I Fairport Convention sono un gruppo folk rock inglese. Fondati da Simon Nicol, Richard Thompson, Ashley Hutchings e Shaun Frater, i Fairport Convention, iniziando come gruppo di cover di rock della West Coast, sviluppano presto un loro stile che mescola il rock con la musica tradizionale folk inglese, contendendosi il titolo di più grande folk rock band inglese con i Pentangle. Dopo numerosi cambi di formazione si sciolgono nel 1979 per riformarsi per un concerto nel 1985, da allora continuano a suonare e pubblicare dischi. In parte il continuo successo che ancora oggi hanno i Fairport Convention è dovuto all'annuale festival di Cropredy, nell'Oxfordshire, ora rinominato Fairport's Cropredy Convention e che riunisce ogni anno almeno 20.000 fan sin dal 1974.
Fairport Convention is often credited with being the first British folk-rock band. Formed in 1967, Fairport rapidly developed from playing cover versions of American 'west coast' style music to an individual style which melded rock music with traditional English tunes and songs.
Bedevilled by numerous personnel changes throughout its first decade, Fairport Convention was temporarily disbanded in 1979 but played annual reunion concerts until it reformed in 1985. Since then, it has enjoyed stability and continues to tour and record regularly.
In part, the continuing success of Fairport Convention is due to the annual music festival it organises. Cropredy Festival has been held every year since 1974 near Cropredy, a village five miles north of Banbury, Oxfordshire and attracts 20,000 fans.
In 2002 the band was given a Lifetime Achievement Award at the BBC Radio 2 Folk Awards.
Fairport Convention played its first concert in a church hall in May 1967. Based in suburban north London, the group had coalesced around a bass guitar player and bandleader named Ashley 'Tyger' Hutchings.
The youngsters 'convened' for rehearsals at a house named Fairport, the family home of rhythm guitarist Simon Nicol. Thus was born the name of a band that has endured for nearly four decades. As well as Hutchings and Nicol, there was lead guitarist Richard Thompson and Shaun Frater on drums. However, that initial line-up only played the one gig. A young drummer, Martin Lamble, was in the church hall audience and he convinced the band that he could do a better job than the incumbent. It was the first of the bewildering flurry of line-up changes that characterised Fairport's first fifteen years.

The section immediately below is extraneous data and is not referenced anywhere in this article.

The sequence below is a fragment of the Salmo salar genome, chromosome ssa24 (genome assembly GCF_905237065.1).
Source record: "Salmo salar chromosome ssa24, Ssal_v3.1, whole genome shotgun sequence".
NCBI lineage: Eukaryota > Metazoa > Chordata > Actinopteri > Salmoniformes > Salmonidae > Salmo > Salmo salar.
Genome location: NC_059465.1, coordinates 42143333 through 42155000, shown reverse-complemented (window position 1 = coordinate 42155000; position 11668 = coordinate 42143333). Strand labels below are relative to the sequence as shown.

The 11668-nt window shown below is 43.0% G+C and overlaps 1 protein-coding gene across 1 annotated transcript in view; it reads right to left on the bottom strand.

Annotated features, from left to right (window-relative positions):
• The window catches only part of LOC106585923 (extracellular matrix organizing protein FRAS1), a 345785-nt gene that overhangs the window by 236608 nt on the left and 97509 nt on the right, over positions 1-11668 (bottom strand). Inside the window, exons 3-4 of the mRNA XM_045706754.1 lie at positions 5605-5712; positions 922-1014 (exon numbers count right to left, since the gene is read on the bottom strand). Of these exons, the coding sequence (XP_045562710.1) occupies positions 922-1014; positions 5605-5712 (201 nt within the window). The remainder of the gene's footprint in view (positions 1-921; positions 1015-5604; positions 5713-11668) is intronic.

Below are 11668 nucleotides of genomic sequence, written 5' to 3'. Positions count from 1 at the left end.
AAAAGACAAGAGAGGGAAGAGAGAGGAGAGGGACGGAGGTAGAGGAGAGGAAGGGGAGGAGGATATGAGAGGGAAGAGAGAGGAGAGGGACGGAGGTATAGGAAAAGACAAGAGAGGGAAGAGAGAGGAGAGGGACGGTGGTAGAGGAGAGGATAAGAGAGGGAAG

The group soon augmented its line-up with a female singer, Judy Dyble, which set it apart from the dozens of other bands springing up from the fast-moving youth culture of that summer. Fairport found no shortage of work and was soon a regular act at underground venues such as The Electric Garden, Middle Earth and UFO. The band had only been playing a few months when they caught the ear of Joe Boyd who secured them a contract with Island Records. Boyd suggested they augment the line-up with another male vocalist and so Iain Matthews (who had changed his surname from MacDonald and was spelling his forename 'Ian' at the time) joined the band and the first album, Fairport Convention, was recorded in late 1967 and released in June 1968. Later the band would play with folk guitarist Nick Drake, who also had connections with Joe Boyd and whose popularity would slowly rise after his death in 1974.
At this early stage, Fairport looked to America for material and inspiration. "The two lead vocalist approach appealed to us," Matthews recalls. "and because of our name and onstage presence, lots of people thought we were American, and we were not about to attempt to dispel that presumption." This led to the band being dubbed 'the British Jefferson Airplane'.
By the time the second LP, What We Did On Our Holidays, was released Judy Dyble had been replaced by Sandy Denny, a folk singer who had previously recorded as a soloist and with The Strawbs. The third album, Unhalfbricking, featured a guest appearance by Birmingham folk fiddler Dave Swarbrick. This album, like its predecessor, mixed strong original material with contemporary songs by artists such as Joni Mitchell and Bob Dylan.
Radio DJ John Peel was a staunch champion of Fairport's music. He played the band's albums on his influential BBC shows. Peel also recorded a number of BBC sessions which were later released later as the album Heyday.